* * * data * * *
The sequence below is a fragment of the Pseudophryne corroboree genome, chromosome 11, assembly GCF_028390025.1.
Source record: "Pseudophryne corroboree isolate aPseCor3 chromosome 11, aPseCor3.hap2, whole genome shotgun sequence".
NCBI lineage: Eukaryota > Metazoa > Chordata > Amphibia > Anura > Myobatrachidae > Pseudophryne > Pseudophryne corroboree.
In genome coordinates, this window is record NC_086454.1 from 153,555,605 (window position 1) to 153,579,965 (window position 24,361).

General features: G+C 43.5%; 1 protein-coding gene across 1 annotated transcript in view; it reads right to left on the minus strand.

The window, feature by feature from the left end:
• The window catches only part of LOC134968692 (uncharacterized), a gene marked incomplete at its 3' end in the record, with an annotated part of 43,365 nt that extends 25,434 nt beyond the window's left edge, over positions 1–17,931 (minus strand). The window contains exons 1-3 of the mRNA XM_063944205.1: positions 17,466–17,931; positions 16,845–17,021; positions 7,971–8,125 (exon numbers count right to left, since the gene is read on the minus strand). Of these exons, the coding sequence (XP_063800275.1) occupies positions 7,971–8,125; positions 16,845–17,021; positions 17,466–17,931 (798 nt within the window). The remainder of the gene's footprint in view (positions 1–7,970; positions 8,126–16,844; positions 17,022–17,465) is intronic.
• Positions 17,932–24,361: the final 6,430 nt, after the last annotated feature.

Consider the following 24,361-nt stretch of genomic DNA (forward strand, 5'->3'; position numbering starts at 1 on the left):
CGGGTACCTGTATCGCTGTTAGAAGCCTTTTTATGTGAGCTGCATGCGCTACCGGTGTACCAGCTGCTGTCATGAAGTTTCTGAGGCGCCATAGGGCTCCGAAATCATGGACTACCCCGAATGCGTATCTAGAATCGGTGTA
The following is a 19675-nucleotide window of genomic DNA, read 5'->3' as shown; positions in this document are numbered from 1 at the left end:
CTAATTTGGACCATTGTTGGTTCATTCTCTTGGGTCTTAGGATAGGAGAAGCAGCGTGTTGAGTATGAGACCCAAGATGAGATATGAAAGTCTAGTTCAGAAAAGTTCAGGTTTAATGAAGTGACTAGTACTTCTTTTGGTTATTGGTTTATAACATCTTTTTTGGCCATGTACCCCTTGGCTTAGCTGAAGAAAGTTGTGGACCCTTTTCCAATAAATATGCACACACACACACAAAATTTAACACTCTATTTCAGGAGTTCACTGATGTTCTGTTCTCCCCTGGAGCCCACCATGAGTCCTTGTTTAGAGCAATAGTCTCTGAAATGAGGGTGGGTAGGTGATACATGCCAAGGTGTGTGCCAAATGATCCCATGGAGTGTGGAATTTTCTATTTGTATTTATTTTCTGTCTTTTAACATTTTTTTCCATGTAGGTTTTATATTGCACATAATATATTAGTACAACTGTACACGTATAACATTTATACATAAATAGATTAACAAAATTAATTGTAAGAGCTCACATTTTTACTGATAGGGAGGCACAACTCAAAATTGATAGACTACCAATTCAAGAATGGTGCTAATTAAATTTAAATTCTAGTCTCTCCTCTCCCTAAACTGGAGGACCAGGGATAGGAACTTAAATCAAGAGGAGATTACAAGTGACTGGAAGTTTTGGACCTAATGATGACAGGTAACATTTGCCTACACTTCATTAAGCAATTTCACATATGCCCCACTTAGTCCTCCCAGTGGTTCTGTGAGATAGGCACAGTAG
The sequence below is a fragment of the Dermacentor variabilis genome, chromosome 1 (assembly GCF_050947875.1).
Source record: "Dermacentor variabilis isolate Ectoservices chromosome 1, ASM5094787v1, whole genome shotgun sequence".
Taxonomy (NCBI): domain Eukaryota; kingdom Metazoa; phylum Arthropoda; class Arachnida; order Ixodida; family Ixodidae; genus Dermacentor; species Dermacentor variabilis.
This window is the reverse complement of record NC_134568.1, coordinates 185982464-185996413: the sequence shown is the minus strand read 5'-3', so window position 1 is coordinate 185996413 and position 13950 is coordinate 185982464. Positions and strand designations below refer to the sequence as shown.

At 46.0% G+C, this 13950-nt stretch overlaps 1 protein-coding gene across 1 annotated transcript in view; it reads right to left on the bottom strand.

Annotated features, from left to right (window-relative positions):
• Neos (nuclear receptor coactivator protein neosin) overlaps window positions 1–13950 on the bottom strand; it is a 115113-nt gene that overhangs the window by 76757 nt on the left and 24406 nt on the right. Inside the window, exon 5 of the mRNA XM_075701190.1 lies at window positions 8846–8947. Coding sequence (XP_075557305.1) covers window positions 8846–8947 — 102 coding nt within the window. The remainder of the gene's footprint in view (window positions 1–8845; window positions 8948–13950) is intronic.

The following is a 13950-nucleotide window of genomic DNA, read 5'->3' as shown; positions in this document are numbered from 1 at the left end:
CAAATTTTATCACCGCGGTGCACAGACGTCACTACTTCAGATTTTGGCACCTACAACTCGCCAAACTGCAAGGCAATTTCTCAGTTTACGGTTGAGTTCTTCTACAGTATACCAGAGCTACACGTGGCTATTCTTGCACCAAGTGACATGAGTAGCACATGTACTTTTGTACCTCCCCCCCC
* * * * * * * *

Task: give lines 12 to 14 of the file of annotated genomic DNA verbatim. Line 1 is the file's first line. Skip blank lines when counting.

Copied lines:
CTAATTTGGACCATTGTTGGTTCATTCTCTTGGGTCTTAGGATAGGAGAAGCAGCGTGTTGAGTATGAGACCCAAGATGAGATATGAAAGTCTAGTTCAGAAAAGTTCAGGTTTAATGAAGTGACTAGTACTTCTTTTGGTTATTGGTTTATAACATCTTTTTTGGCCATGTACCCCTTGGCTTAGCTGAAGAAAGTTGTGGACCCTTTTCCAATAAATATGCACACACACACACAAAATTTAACACTCTATTTCAGGAGTTCACTGATGTTCTGTTCTCCCCTGGAGCCCACCATGAGTCCTTGTTTAGAGCAATAGTCTCTGAAATGAGGGTGGGTAGGTGATACATGCCAAGGTGTGTGCCAAATGATCCCATGGAGTGTGGAATTTTCTATTTGTATTTATTTTCTGTCTTTTAACATTTTTTTCCATGTAGGTTTTATATTGCACATAATATATTAGTACAACTGTACACGTATAACATTTATACATAAATAGATTAACAAAATTAATTGTAAGAGCTCACATTTTTACTGATAGGGAGGCACAACTCAAAATTGATAGACTACCAATTCAAGAATGGTGCTAATTAAATTTAAATTCTAGTCTCTCCTCTCCCTAAACTGGAGGACCAGGGATAGGAACTTAAATCAAGAGGAGATTACAAGTGACTGGAAGTTTTGGACCTAATGATGACAGGTAACATTTGCCTACACTTCATTAAGCAATTTCACATATGCCCCACTTAGTCCTCCCAGTGGTTCTGTGAGATAGGCACAGTAG
The sequence below is a fragment of the Dermacentor variabilis genome, chromosome 1 (assembly GCF_050947875.1).
Source record: "Dermacentor variabilis isolate Ectoservices chromosome 1, ASM5094787v1, whole genome shotgun sequence".